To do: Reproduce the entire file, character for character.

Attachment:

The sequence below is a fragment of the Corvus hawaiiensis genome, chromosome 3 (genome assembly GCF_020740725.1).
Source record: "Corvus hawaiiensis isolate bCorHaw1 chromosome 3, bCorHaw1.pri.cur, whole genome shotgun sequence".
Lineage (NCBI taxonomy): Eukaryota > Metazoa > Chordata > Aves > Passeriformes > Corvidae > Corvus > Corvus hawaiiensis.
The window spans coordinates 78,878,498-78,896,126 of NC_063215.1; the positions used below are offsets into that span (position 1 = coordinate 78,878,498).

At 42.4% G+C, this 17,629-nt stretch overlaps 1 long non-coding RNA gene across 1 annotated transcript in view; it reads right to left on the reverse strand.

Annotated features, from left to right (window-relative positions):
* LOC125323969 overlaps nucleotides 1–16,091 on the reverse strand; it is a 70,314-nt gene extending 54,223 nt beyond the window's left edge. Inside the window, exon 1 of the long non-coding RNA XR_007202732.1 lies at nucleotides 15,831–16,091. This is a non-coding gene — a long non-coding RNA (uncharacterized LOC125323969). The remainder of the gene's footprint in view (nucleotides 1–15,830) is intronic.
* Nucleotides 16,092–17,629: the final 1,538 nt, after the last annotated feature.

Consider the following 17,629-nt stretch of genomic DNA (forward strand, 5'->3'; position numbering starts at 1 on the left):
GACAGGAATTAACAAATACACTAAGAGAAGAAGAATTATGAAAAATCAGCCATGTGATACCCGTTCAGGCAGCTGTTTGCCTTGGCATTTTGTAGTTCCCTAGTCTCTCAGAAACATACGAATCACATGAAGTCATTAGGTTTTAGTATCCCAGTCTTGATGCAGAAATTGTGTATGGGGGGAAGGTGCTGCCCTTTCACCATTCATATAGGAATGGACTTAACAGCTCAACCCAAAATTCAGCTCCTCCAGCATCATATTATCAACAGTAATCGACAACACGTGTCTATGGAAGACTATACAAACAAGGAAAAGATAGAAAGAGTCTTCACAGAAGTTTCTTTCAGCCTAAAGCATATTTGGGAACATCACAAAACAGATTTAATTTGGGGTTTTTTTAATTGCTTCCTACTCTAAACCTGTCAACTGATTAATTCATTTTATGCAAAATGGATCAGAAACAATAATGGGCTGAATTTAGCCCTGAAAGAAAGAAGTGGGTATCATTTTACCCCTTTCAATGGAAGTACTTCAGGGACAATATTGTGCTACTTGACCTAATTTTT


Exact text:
The sequence below is a fragment of the Corvus hawaiiensis genome, chromosome 3 (genome assembly GCF_020740725.1).
Source record: "Corvus hawaiiensis isolate bCorHaw1 chromosome 3, bCorHaw1.pri.cur, whole genome shotgun sequence".
Lineage (NCBI taxonomy): Eukaryota > Metazoa > Chordata > Aves > Passeriformes > Corvidae > Corvus > Corvus hawaiiensis.
The window spans coordinates 78,878,498-78,896,126 of NC_063215.1; the positions used below are offsets into that span (position 1 = coordinate 78,878,498).

At 42.4% G+C, this 17,629-nt stretch overlaps 1 long non-coding RNA gene across 1 annotated transcript in view; it reads right to left on the reverse strand.

Annotated features, from left to right (window-relative positions):
* LOC125323969 overlaps nucleotides 1–16,091 on the reverse strand; it is a 70,314-nt gene extending 54,223 nt beyond the window's left edge. Inside the window, exon 1 of the long non-coding RNA XR_007202732.1 lies at nucleotides 15,831–16,091. This is a non-coding gene — a long non-coding RNA (uncharacterized LOC125323969). The remainder of the gene's footprint in view (nucleotides 1–15,830) is intronic.
* Nucleotides 16,092–17,629: the final 1,538 nt, after the last annotated feature.

Consider the following 17,629-nt stretch of genomic DNA (forward strand, 5'->3'; position numbering starts at 1 on the left):
GACAGGAATTAACAAATACACTAAGAGAAGAAGAATTATGAAAAATCAGCCATGTGATACCCGTTCAGGCAGCTGTTTGCCTTGGCATTTTGTAGTTCCCTAGTCTCTCAGAAACATACGAATCACATGAAGTCATTAGGTTTTAGTATCCCAGTCTTGATGCAGAAATTGTGTATGGGGGGAAGGTGCTGCCCTTTCACCATTCATATAGGAATGGACTTAACAGCTCAACCCAAAATTCAGCTCCTCCAGCATCATATTATCAACAGTAATCGACAACACGTGTCTATGGAAGACTATACAAACAAGGAAAAGATAGAAAGAGTCTTCACAGAAGTTTCTTTCAGCCTAAAGCATATTTGGGAACATCACAAAACAGATTTAATTTGGGGTTTTTTTAATTGCTTCCTACTCTAAACCTGTCAACTGATTAATTCATTTTATGCAAAATGGATCAGAAACAATAATGGGCTGAATTTAGCCCTGAAAGAAAGAAGTGGGTATCATTTTACCCCTTTCAATGGAAGTACTTCAGGGACAATATTGTGCTACTTGACCTAATTTTT